Traveling, seeing new places, no ties, no schedules. Being a digital nomad and being in control of my time has shown me what freedom really means. Living a minimalist lifestyle has shown me that I can happily live with less, using the bare essentials and sustain my living expenses on a mere $35 / day. I could keep on doing this forever.
Why I’m Leaving The Nomadic Lifestyle
I have never been happier. But as I approach the one year anniversary of this trip, I realize that my perception of happiness is reaching an upper limit and that leaves me with the question: can I do better?
Curiosity is ingrained in me. If there’s a small chance that I could go a little higher from here in terms of happiness, I’m going to try to reach it. Even if that could result in bouncing back to a lower level of happiness. That’s a risk I’m willing to take.
Things You Give Up When You Travel Full Time
When people think of full time travelers, they always think of all the pros (freedom, beach time, hiking, seeing awesome places, etc.), but they tend to forget the compromises that come with it. For starters:
- Family time is drastically cut to a few times a year (if you are good at traveling back home frequently).
- Good luck forming strong friendships when you can hang out only for a few days before moving somewhere else. Friendship requires time to grow. When you move from place to place so quickly, it’s difficult to give it enough time.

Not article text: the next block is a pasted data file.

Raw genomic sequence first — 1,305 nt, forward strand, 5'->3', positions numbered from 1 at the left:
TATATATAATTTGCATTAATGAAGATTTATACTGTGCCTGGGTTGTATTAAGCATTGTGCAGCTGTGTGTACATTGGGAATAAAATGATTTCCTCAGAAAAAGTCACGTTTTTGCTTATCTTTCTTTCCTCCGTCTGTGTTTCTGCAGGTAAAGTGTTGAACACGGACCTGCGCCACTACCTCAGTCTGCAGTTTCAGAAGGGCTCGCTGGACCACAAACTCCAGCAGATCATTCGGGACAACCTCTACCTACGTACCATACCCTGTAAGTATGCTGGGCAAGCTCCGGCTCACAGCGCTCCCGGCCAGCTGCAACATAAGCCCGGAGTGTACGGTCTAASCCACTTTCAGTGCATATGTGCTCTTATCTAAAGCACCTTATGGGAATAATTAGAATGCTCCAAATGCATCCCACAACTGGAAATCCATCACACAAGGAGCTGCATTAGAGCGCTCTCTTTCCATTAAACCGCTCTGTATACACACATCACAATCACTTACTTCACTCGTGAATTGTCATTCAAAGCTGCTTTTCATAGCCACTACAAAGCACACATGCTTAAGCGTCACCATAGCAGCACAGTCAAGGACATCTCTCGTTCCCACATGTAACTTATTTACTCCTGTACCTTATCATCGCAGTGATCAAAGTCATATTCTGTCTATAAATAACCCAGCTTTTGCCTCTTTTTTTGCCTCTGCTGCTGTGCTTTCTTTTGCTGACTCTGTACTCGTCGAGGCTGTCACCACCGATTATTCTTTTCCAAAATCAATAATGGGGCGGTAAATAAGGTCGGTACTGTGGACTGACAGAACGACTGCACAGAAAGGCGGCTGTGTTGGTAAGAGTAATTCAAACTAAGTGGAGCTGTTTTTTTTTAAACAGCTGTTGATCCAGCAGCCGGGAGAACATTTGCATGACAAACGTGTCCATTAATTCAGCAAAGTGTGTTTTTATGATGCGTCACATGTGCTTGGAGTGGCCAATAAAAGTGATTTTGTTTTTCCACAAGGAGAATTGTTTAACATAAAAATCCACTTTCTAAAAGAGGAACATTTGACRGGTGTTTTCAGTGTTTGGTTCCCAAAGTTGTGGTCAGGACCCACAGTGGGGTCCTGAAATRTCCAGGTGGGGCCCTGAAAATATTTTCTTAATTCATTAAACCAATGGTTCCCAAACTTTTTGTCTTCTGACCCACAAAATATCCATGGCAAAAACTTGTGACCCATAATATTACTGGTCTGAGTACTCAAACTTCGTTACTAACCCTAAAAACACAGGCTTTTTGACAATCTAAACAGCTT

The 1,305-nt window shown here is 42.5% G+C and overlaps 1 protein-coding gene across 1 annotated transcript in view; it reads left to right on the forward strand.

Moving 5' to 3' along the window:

- Traveling takes significant effort at times. Driving for several hours only to find out that a campground is fully booked and that you need to find another place to stay and possibly drive another few hours is draining. Wherever you end up, you need to find a place for groceries, find out if there’s a laundry mat, you need to figure out your rent for the next 2-3 days, set-up your tent and other logistic tasks that will have to be repeated in just a few days.
- A good night of sleep during a thunderstorm, when it’s very windy, or when a group of people camping next to you decides to party all night long is just not possible.
- Work takes more time as a result of having to spend efforts to find reliable internet (or not having internet at all sometimes).
- Things that take time and dedication to learn are difficult to pick up while traveling so frequently. Surfing, dance lessons and climbing become a rare one occasion event.
Life Is Exploring: Keep It Interesting
How do you know when it’s time to switch gears? It’s when you start to get bored. Life should be exciting. The feeling of the unknown, of the opportunity to learn, of new experiences. It might sound crazy to hear that I was starting to “get bored of traveling so much”. It couldn’t believe it either when it happened. But it did. Traveling for me reached a point of being the usual, mundane routine. So when it happened, I knew it was time to switch it up.
Where do I go from here?
First of all, I will continue working outside as much as possible. During this year I found that the outdoors offer incredible boosts to my creative thinking, making it an ideal place for creative types of work. I have to concede however, that when I need to focus on some deep program logic for some complicated software functionality, I can concentrate better when working indoors.
I plan to continue and expand my consulting business which is reaching critical mass, as well as resuming full-time my interest in martial arts and who knows… maybe pick up another hobby or two. Without traveling, all of the sudden, I have a lot more free time. In the end, isn’t that the only valuable thing? Spend it wisely.
p.s. I will continue blogging as usual, but you should expect less travel stories and more geeky posts.